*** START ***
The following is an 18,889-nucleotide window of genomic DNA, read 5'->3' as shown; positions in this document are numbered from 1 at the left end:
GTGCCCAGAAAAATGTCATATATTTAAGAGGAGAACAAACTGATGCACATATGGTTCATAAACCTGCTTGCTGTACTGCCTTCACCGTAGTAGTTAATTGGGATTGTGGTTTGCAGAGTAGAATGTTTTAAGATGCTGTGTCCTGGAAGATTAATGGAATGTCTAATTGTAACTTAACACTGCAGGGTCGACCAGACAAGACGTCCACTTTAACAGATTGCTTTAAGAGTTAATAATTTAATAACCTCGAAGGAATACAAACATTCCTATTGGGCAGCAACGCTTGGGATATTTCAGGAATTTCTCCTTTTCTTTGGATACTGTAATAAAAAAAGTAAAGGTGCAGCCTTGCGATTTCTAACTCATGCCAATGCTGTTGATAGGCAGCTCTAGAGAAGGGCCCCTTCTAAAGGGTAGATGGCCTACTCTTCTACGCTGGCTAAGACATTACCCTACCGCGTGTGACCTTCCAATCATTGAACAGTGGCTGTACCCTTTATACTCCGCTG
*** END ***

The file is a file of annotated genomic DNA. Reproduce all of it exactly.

The following is an 18,889-nucleotide window of genomic DNA, read 5'->3' as shown; positions in this document are numbered from 1 at the left end:
GTGCCCAGAAAAATGTCATATATTTAAGAGGAGAACAAACTGATGCACATATGGTTCATAAACCTGCTTGCTGTACTGCCTTCACCGTAGTAGTTAATTGGGATTGTGGTTTGCAGAGTAGAATGTTTTAAGATGCTGTGTCCTGGAAGATTAATGGAATGTCTAATTGTAACTTAACACTGCAGGGTCGACCAGACAAGACGTCCACTTTAACAGATTGCTTTAAGAGTTAATAATTTAATAACCTCGAAGGAATACAAACATTCCTATTGGGCAGCAACGCTTGGGATATTTCAGGAATTTCTCCTTTTCTTTGGATACTGTAATAAAAAAAGTAAAGGTGCAGCCTTGCGATTTCTAACTCATGCCAATGCTGTTGATAGGCAGCTCTAGAGAAGGGCCCCTTCTAAAGGGTAGATGGCCTACTCTTCTACGCTGGCTAAGACATTACCCTACCGCGTGTGACCTTCCAATCATTGAACAGTGGCTGTACCCTTTATACTCCGCTG